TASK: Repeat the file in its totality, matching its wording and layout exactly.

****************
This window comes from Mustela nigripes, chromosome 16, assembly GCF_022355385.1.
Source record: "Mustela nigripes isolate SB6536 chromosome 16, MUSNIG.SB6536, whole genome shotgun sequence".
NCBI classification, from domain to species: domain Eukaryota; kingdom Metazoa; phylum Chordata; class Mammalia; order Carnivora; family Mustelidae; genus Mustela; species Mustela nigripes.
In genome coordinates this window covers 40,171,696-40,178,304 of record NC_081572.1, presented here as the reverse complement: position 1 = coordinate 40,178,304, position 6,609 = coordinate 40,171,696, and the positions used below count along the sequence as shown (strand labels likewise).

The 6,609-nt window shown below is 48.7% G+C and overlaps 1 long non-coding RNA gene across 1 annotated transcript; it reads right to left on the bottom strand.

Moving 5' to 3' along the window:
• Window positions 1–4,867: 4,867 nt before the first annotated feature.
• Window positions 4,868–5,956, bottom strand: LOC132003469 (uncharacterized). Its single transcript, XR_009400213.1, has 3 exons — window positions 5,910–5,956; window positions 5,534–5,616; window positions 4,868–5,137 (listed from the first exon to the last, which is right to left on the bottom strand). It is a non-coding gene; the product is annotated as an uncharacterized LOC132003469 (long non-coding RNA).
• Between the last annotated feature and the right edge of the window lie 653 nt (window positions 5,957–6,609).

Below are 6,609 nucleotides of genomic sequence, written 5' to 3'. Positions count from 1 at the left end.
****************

This window comes from Mustela nigripes, chromosome 16, assembly GCF_022355385.1.
Source record: "Mustela nigripes isolate SB6536 chromosome 16, MUSNIG.SB6536, whole genome shotgun sequence".
NCBI classification, from domain to species: domain Eukaryota; kingdom Metazoa; phylum Chordata; class Mammalia; order Carnivora; family Mustelidae; genus Mustela; species Mustela nigripes.
In genome coordinates this window covers 40,171,696-40,178,304 of record NC_081572.1, presented here as the reverse complement: position 1 = coordinate 40,178,304, position 6,609 = coordinate 40,171,696, and the positions used below count along the sequence as shown (strand labels likewise).

The 6,609-nt window shown below is 48.7% G+C and overlaps 1 long non-coding RNA gene across 1 annotated transcript; it reads right to left on the bottom strand.

Moving 5' to 3' along the window:
• Window positions 1–4,867: 4,867 nt before the first annotated feature.
• Window positions 4,868–5,956, bottom strand: LOC132003469 (uncharacterized). Its single transcript, XR_009400213.1, has 3 exons — window positions 5,910–5,956; window positions 5,534–5,616; window positions 4,868–5,137 (listed from the first exon to the last, which is right to left on the bottom strand). It is a non-coding gene; the product is annotated as an uncharacterized LOC132003469 (long non-coding RNA).
• Between the last annotated feature and the right edge of the window lie 653 nt (window positions 5,957–6,609).

Below are 6,609 nucleotides of genomic sequence, written 5' to 3'. Positions count from 1 at the left end.